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ORIGINAL ARTICLE  EPIDEMIOLOGY AND CLINICAL MEDICINE 

The Journal of Sports Medicine and Physical Fitness 2020 April;60(4):594-600

DOI: 10.23736/S0022-4707.19.10181-8

Copyright © 2019 EDIZIONI MINERVA MEDICA

lingua: Inglese

Bioelectrical impedance vector analysis (BIVA) in renal transplant recipients during an unsupervised physical exercise program

Gabriele MASCHERINI 1, Elena ZAPPELLI 1, Jorge CASTIZO OLIER 2, Beatrice LEONE 1, Giuseppe MUSUMECI 3, Valentina TOTTI 4, Alfredo IRURTIA 5, Giulio S. ROI 6, Giovanni MOSCONI 7, Gianluigi SELLA 8, Alessandro NANNI COSTA 9, Laura STEFANI 1

1 Sport and Exercise Medicine Unit, Department of Clinical and Experimental Medicine, University of Florence, Florence, Italy; 2 TecnoCampus Mataró-Maresme, Higher Institute of Health Sciences, Mataró, Barcelona, Spain; 3 Research Center on Motor Activities (CRAM), Department of Biomedical and Biotechnological Sciences, University of Catania, Catania, Italy; 4 Department of Biomedical and Neuromotor Sciences, University of Bologna, Bologna, Italy; 5 National Institute of Physical Education of Catalunya (INEFC), Barcelona, Spain; 6 Department of Education and Research, Isokinetic Medical Group, Bologna, Italy; 7 Department of Nephrology and Dialysis, Morgagni-Pierantoni Hospital, Forlì, Italy; 8 Sports Medicine Unit, Regional Hospital of Ravenna, Ravenna, Italy; 9 Italian National Transplant Center, Rome, Italy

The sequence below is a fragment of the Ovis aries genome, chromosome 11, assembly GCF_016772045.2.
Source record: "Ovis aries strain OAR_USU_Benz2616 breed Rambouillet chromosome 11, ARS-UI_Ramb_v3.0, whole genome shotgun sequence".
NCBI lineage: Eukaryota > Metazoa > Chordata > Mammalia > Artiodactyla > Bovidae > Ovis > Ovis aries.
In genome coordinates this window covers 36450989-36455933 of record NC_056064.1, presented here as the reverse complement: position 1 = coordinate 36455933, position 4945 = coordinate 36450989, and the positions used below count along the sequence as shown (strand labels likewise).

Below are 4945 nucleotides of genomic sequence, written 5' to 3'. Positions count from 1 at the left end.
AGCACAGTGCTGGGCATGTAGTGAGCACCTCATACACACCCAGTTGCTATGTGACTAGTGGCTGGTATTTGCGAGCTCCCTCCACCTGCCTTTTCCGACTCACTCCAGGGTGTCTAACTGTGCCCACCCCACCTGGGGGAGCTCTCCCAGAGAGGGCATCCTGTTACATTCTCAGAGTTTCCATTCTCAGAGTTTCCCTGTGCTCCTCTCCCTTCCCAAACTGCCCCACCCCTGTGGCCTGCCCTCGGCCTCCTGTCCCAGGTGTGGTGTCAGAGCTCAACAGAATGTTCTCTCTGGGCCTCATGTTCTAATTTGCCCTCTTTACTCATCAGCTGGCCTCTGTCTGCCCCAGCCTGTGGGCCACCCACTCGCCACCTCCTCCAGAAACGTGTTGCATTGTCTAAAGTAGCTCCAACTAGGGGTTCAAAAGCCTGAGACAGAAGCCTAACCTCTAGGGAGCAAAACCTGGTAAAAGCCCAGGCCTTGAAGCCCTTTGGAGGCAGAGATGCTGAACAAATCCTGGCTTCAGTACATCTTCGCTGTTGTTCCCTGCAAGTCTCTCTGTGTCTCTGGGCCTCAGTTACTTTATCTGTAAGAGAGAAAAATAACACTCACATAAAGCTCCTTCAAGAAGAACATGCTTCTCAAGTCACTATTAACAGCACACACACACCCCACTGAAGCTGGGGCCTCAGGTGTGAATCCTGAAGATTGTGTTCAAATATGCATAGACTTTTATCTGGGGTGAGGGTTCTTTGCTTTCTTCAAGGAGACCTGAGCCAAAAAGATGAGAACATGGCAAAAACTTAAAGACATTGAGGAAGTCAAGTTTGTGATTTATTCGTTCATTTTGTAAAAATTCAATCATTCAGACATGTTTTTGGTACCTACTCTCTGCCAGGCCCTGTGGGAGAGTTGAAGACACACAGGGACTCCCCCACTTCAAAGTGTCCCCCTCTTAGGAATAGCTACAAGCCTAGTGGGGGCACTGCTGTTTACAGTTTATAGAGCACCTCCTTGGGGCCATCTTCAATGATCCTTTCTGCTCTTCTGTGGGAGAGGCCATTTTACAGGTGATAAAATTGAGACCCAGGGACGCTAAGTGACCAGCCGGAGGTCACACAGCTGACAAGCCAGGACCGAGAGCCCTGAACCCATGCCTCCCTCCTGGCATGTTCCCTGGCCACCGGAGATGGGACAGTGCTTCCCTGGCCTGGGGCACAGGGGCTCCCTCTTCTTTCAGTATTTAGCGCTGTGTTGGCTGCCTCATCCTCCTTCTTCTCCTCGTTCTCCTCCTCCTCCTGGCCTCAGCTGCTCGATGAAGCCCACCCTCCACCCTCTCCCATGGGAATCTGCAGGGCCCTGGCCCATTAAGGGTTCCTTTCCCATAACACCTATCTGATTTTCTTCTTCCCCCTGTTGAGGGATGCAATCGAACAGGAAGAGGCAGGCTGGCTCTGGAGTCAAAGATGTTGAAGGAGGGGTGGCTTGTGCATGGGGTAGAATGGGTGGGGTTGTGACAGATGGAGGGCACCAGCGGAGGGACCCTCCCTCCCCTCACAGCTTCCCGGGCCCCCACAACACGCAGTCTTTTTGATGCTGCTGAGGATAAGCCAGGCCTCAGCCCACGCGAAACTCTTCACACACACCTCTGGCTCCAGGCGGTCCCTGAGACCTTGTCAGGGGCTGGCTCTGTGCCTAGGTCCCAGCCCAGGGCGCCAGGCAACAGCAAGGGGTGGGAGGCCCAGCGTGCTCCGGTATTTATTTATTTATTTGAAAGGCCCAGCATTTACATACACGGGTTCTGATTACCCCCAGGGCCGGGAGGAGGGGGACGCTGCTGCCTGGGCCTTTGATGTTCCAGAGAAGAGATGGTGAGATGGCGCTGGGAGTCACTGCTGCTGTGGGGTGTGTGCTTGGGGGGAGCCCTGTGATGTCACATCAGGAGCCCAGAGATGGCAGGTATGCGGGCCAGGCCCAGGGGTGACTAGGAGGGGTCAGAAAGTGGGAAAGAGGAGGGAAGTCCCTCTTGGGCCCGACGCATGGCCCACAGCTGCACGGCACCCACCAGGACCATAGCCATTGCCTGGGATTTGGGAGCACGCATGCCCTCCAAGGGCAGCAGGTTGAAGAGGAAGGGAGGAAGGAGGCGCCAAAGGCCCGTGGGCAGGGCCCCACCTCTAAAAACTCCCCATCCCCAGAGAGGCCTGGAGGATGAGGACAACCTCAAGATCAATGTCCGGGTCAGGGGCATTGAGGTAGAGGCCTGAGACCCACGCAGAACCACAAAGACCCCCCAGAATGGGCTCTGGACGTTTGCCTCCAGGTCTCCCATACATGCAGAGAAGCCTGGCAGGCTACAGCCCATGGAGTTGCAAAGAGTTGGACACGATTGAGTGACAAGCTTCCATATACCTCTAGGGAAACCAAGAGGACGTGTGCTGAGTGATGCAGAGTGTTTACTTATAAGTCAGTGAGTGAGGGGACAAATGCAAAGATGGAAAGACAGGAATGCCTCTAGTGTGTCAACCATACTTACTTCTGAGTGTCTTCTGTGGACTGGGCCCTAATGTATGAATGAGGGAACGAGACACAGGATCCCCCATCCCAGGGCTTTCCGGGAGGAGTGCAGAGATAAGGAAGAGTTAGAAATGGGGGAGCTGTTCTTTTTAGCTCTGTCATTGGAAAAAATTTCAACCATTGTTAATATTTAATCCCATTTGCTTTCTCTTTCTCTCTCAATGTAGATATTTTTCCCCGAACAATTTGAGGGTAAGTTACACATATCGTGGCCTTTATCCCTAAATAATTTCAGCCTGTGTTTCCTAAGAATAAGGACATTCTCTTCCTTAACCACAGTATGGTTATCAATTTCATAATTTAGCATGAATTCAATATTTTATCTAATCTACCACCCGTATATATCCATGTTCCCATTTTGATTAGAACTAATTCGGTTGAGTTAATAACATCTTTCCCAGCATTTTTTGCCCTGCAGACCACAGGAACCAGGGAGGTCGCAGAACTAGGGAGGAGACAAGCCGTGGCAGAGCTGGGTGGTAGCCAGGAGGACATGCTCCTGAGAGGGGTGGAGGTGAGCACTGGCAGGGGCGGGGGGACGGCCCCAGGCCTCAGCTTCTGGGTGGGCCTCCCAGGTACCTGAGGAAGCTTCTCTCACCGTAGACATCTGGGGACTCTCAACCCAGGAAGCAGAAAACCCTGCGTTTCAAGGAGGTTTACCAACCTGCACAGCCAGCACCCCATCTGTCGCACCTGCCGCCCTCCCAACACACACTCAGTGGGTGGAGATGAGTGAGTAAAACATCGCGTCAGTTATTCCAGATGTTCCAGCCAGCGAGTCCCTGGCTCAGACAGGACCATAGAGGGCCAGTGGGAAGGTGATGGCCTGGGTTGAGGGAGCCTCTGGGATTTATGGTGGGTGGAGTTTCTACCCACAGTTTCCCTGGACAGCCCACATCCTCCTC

BACKGROUND: Muscle weakness, incorrect body water distribution and reduced exercise tolerance are the main characteristics found in renal transplant recipients after surgical treatment. Regular physical supervised exercise programs, at moderate intensity, have been promoted to contrast these aspects, while few data are available for long-term unsupervised mixed exercise plans. Bioelectrical impedance vector analysis (BIVA) provides a semi-quantitative evaluation of body cell mass and body water. This study aims to approach the role of the BIVA analysis in the follow-up of Renal Transplant Group (RTG) and analyze the impact of unsupervised exercise program.
METHODS: Thirteen male RTG and ten healthy subjects, adherent to a tailored exercise program, at moderate intensity and prescribed in an unsupervised way, have been followed up for one year. Every six months all the subjects have been submitted to the ergometric test, echocardiographic exam and an analysis of body composition by bioimpedance. They were compared to a healthy control group (HG).
RESULTS: A significant reduction of the BMI was observed at the end of the study in the RTG group (T0 24.8±3.2, T12 24.2±3.2 kg/m2; P<0.05). BIVA has shown a lower right quadrant for RTG. All echocardiographic parameters were in a normal range, and no differences were found over time.
CONCLUSIONS: Unsupervised tailored and mixed exercise intervention reduces some cardiovascular risks factors. However, it does not modify the frailty of RTG. BIVA analysis seems to have appropriate sensitivity to highlight this aspect.


KEY WORDS: Exercise; Kidney transplantation; Body water; Body composition

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